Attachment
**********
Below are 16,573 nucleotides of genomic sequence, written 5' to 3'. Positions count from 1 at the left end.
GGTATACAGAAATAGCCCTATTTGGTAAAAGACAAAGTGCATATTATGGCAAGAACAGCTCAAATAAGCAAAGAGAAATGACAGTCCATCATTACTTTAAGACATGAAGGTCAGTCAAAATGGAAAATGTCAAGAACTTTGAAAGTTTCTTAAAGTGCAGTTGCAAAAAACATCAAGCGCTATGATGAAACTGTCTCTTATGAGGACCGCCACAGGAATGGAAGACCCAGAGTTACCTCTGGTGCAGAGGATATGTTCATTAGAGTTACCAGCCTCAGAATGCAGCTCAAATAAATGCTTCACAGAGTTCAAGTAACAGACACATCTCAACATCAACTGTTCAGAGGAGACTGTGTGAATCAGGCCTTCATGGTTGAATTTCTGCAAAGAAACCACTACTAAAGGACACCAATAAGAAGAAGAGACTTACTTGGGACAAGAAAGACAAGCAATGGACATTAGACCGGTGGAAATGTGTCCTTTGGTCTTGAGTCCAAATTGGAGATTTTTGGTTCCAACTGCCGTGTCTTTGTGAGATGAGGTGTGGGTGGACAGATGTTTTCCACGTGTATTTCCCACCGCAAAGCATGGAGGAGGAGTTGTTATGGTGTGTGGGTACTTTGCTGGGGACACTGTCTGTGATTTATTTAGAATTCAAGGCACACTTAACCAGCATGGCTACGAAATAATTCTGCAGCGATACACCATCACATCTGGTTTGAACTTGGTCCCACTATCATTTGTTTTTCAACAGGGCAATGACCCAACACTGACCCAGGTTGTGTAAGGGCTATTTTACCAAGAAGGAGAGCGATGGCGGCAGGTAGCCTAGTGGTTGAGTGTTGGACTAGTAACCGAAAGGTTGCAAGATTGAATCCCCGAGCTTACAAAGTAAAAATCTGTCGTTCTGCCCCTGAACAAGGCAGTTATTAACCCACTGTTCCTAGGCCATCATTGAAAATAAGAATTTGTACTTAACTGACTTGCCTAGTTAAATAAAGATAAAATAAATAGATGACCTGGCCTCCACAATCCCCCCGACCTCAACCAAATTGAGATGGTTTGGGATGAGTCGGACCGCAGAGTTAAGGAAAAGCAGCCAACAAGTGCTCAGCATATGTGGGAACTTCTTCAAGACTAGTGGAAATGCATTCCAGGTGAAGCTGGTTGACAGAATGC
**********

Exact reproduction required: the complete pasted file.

Below are 16,573 nucleotides of genomic sequence, written 5' to 3'. Positions count from 1 at the left end.
GGTATACAGAAATAGCCCTATTTGGTAAAAGACAAAGTGCATATTATGGCAAGAACAGCTCAAATAAGCAAAGAGAAATGACAGTCCATCATTACTTTAAGACATGAAGGTCAGTCAAAATGGAAAATGTCAAGAACTTTGAAAGTTTCTTAAAGTGCAGTTGCAAAAAACATCAAGCGCTATGATGAAACTGTCTCTTATGAGGACCGCCACAGGAATGGAAGACCCAGAGTTACCTCTGGTGCAGAGGATATGTTCATTAGAGTTACCAGCCTCAGAATGCAGCTCAAATAAATGCTTCACAGAGTTCAAGTAACAGACACATCTCAACATCAACTGTTCAGAGGAGACTGTGTGAATCAGGCCTTCATGGTTGAATTTCTGCAAAGAAACCACTACTAAAGGACACCAATAAGAAGAAGAGACTTACTTGGGACAAGAAAGACAAGCAATGGACATTAGACCGGTGGAAATGTGTCCTTTGGTCTTGAGTCCAAATTGGAGATTTTTGGTTCCAACTGCCGTGTCTTTGTGAGATGAGGTGTGGGTGGACAGATGTTTTCCACGTGTATTTCCCACCGCAAAGCATGGAGGAGGAGTTGTTATGGTGTGTGGGTACTTTGCTGGGGACACTGTCTGTGATTTATTTAGAATTCAAGGCACACTTAACCAGCATGGCTACGAAATAATTCTGCAGCGATACACCATCACATCTGGTTTGAACTTGGTCCCACTATCATTTGTTTTTCAACAGGGCAATGACCCAACACTGACCCAGGTTGTGTAAGGGCTATTTTACCAAGAAGGAGAGCGATGGCGGCAGGTAGCCTAGTGGTTGAGTGTTGGACTAGTAACCGAAAGGTTGCAAGATTGAATCCCCGAGCTTACAAAGTAAAAATCTGTCGTTCTGCCCCTGAACAAGGCAGTTATTAACCCACTGTTCCTAGGCCATCATTGAAAATAAGAATTTGTACTTAACTGACTTGCCTAGTTAAATAAAGATAAAATAAATAGATGACCTGGCCTCCACAATCCCCCCGACCTCAACCAAATTGAGATGGTTTGGGATGAGTCGGACCGCAGAGTTAAGGAAAAGCAGCCAACAAGTGCTCAGCATATGTGGGAACTTCTTCAAGACTAGTGGAAATGCATTCCAGGTGAAGCTGGTTGACAGAATGC